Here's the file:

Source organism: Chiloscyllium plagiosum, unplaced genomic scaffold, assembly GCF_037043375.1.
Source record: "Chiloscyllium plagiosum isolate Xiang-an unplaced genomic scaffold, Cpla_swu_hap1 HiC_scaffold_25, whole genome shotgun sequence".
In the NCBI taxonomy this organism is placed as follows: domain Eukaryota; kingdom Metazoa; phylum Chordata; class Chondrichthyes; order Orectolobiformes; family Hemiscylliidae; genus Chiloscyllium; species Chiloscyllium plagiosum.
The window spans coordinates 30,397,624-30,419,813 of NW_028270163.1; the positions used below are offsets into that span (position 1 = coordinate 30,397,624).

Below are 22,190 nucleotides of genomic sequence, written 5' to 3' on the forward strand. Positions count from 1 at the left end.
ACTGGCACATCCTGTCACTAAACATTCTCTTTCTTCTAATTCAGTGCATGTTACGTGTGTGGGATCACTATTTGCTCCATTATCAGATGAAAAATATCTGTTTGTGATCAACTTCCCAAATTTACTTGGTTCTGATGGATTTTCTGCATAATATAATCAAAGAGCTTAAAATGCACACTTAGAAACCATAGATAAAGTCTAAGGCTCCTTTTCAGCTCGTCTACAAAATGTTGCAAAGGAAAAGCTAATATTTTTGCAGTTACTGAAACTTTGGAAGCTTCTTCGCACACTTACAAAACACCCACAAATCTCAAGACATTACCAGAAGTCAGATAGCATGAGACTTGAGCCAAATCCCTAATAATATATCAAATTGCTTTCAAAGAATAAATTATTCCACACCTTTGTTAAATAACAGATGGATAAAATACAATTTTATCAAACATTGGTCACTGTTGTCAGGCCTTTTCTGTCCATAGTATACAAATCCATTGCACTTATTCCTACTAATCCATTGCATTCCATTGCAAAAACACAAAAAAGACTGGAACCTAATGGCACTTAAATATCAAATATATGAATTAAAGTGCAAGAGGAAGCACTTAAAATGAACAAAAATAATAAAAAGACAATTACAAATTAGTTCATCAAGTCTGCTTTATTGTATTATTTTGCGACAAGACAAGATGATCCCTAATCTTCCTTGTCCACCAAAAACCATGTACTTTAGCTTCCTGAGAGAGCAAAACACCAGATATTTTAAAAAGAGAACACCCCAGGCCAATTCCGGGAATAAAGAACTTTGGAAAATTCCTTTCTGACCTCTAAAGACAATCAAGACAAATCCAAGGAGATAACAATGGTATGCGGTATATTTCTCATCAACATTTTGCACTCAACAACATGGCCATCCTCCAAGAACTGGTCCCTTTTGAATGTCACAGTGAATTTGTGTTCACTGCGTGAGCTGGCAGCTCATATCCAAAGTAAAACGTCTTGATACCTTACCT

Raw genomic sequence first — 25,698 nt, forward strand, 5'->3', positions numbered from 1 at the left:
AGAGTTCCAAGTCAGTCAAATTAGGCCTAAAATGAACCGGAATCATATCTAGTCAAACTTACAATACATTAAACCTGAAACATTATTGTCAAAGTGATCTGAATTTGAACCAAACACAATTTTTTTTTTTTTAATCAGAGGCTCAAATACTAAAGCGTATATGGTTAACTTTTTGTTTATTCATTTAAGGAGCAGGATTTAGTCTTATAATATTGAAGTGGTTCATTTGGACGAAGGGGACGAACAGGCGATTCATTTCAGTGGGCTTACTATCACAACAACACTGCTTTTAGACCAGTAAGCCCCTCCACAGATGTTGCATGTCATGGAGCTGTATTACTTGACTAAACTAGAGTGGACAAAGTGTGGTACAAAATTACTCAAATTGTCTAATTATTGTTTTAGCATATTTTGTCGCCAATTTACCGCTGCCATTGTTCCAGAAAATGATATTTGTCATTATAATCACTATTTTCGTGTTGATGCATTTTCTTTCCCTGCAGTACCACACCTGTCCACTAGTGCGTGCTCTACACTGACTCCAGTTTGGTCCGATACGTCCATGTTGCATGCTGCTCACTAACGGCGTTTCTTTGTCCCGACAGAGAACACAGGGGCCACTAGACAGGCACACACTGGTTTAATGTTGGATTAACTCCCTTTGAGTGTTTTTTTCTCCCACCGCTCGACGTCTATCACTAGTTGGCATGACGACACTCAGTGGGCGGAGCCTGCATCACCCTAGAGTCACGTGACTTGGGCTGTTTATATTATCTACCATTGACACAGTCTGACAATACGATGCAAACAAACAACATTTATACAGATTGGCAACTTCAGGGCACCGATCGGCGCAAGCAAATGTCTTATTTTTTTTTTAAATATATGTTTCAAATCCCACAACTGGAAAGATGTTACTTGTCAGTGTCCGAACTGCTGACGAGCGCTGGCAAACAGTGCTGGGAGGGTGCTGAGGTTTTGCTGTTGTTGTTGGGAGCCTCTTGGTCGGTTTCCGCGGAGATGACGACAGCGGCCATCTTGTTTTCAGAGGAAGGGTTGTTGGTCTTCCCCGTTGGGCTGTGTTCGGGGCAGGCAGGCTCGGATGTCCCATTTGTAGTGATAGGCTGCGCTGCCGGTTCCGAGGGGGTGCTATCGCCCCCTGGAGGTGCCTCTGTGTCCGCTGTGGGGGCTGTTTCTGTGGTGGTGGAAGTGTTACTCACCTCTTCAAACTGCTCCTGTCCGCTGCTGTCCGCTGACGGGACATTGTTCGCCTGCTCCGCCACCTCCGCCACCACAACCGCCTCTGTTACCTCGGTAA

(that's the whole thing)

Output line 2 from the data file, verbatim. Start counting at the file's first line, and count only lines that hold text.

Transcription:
Source record: "Chiloscyllium plagiosum isolate Xiang-an unplaced genomic scaffold, Cpla_swu_hap1 HiC_scaffold_25, whole genome shotgun sequence".